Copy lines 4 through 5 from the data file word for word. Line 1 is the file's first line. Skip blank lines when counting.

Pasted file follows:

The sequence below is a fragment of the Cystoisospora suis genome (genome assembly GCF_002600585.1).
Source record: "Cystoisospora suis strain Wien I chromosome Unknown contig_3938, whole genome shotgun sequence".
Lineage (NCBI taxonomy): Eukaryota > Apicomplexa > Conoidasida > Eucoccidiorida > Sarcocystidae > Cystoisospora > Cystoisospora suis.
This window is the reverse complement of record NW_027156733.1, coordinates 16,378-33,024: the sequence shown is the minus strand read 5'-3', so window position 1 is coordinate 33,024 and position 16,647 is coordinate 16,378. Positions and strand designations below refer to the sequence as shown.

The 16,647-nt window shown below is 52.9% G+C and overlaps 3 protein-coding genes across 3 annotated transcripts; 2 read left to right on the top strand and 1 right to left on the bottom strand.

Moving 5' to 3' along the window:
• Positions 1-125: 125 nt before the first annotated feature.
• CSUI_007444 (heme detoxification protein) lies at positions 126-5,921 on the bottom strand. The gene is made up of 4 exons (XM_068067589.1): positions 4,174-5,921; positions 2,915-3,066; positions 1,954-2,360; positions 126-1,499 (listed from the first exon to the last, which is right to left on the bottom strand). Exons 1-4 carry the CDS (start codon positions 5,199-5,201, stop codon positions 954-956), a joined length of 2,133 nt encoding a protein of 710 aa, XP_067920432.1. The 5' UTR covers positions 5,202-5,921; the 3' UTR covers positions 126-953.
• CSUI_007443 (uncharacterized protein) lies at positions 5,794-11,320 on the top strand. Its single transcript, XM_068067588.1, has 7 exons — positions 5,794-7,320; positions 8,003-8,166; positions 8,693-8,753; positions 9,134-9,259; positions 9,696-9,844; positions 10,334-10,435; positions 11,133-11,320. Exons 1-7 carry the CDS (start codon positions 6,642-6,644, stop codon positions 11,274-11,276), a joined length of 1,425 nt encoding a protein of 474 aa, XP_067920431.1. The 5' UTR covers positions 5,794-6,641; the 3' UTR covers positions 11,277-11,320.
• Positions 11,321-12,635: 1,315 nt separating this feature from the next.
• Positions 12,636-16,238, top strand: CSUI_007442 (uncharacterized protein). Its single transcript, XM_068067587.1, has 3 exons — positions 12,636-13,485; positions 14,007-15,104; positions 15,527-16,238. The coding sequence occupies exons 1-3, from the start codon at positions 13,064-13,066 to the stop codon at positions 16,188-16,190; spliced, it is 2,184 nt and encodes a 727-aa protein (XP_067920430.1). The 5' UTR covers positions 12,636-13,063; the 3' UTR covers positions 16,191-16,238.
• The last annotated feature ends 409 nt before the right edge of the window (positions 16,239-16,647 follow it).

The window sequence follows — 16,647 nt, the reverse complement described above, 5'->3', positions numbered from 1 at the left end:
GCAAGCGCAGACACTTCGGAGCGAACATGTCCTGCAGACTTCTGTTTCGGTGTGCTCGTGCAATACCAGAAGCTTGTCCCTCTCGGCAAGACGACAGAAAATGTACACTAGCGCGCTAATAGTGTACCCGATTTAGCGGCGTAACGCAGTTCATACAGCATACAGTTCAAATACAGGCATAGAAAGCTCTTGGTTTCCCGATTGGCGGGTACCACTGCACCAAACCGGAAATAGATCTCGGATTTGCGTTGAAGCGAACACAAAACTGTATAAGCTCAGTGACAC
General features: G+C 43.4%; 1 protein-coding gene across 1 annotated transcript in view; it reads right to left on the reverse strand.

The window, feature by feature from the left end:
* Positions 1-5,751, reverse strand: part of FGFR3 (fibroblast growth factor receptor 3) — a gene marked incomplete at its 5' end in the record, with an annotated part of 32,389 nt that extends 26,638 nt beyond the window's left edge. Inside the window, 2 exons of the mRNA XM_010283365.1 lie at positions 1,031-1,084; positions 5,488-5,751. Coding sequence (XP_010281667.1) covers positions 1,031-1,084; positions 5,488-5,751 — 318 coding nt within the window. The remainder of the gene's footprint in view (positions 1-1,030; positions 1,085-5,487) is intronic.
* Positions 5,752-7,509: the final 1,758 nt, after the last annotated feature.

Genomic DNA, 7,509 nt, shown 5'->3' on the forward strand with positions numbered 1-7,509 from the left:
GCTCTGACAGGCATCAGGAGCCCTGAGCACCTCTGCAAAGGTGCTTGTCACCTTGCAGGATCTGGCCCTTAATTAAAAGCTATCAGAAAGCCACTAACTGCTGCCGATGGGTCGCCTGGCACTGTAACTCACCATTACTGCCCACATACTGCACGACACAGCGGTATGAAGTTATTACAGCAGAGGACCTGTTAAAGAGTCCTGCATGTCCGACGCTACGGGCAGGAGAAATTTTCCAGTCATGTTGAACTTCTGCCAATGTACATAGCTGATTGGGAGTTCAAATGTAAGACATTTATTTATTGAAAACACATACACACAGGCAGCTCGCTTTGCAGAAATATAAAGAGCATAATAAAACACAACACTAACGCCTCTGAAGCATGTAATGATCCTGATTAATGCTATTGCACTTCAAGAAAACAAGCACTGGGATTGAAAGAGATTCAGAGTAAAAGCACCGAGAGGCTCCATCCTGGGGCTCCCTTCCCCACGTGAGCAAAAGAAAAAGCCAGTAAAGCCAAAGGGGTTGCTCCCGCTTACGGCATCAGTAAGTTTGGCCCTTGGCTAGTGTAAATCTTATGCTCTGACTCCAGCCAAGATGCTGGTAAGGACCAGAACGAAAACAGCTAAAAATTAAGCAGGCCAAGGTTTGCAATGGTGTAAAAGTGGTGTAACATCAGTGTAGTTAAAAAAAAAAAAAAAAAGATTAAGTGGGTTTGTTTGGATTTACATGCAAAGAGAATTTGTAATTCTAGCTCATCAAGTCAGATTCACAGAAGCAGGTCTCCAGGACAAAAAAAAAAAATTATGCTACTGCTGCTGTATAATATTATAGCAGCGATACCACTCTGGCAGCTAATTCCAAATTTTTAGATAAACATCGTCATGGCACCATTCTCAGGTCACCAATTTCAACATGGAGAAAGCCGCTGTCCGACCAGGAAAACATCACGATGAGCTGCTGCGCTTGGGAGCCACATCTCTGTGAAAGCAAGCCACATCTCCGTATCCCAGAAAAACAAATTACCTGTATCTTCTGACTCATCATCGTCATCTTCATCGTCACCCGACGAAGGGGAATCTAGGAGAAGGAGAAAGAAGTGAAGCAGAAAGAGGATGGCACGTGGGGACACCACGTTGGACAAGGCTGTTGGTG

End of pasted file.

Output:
This window is the reverse complement of record NW_027156733.1, coordinates 16,378-33,024: the sequence shown is the minus strand read 5'-3', so window position 1 is coordinate 33,024 and position 16,647 is coordinate 16,378. Positions and strand designations below refer to the sequence as shown.

The 16,647-nt window shown below is 52.9% G+C and overlaps 3 protein-coding genes across 3 annotated transcripts; 2 read left to right on the top strand and 1 right to left on the bottom strand.